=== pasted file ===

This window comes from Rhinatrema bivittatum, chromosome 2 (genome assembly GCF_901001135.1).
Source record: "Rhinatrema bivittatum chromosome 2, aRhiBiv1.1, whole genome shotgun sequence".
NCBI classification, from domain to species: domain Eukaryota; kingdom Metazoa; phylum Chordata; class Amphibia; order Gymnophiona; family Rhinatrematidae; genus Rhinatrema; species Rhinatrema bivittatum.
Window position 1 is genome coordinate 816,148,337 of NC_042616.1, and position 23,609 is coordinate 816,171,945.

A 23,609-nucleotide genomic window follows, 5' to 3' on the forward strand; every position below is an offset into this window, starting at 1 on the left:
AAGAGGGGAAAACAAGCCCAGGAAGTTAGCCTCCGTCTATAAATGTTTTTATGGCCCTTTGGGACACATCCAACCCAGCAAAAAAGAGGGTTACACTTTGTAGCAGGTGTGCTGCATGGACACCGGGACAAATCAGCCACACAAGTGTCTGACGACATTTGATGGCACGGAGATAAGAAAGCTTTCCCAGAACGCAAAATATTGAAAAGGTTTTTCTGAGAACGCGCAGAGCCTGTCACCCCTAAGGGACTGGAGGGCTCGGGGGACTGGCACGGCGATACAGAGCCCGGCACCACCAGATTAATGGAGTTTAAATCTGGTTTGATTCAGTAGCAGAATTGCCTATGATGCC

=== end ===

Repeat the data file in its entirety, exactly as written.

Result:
This window comes from Rhinatrema bivittatum, chromosome 2 (genome assembly GCF_901001135.1).
Source record: "Rhinatrema bivittatum chromosome 2, aRhiBiv1.1, whole genome shotgun sequence".
NCBI classification, from domain to species: domain Eukaryota; kingdom Metazoa; phylum Chordata; class Amphibia; order Gymnophiona; family Rhinatrematidae; genus Rhinatrema; species Rhinatrema bivittatum.
Window position 1 is genome coordinate 816,148,337 of NC_042616.1, and position 23,609 is coordinate 816,171,945.

A 23,609-nucleotide genomic window follows, 5' to 3' on the forward strand; every position below is an offset into this window, starting at 1 on the left:
AAGAGGGGAAAACAAGCCCAGGAAGTTAGCCTCCGTCTATAAATGTTTTTATGGCCCTTTGGGACACATCCAACCCAGCAAAAAAGAGGGTTACACTTTGTAGCAGGTGTGCTGCATGGACACCGGGACAAATCAGCCACACAAGTGTCTGACGACATTTGATGGCACGGAGATAAGAAAGCTTTCCCAGAACGCAAAATATTGAAAAGGTTTTTCTGAGAACGCGCAGAGCCTGTCACCCCTAAGGGACTGGAGGGCTCGGGGGACTGGCACGGCGATACAGAGCCCGGCACCACCAGATTAATGGAGTTTAAATCTGGTTTGATTCAGTAGCAGAATTGCCTATGATGCC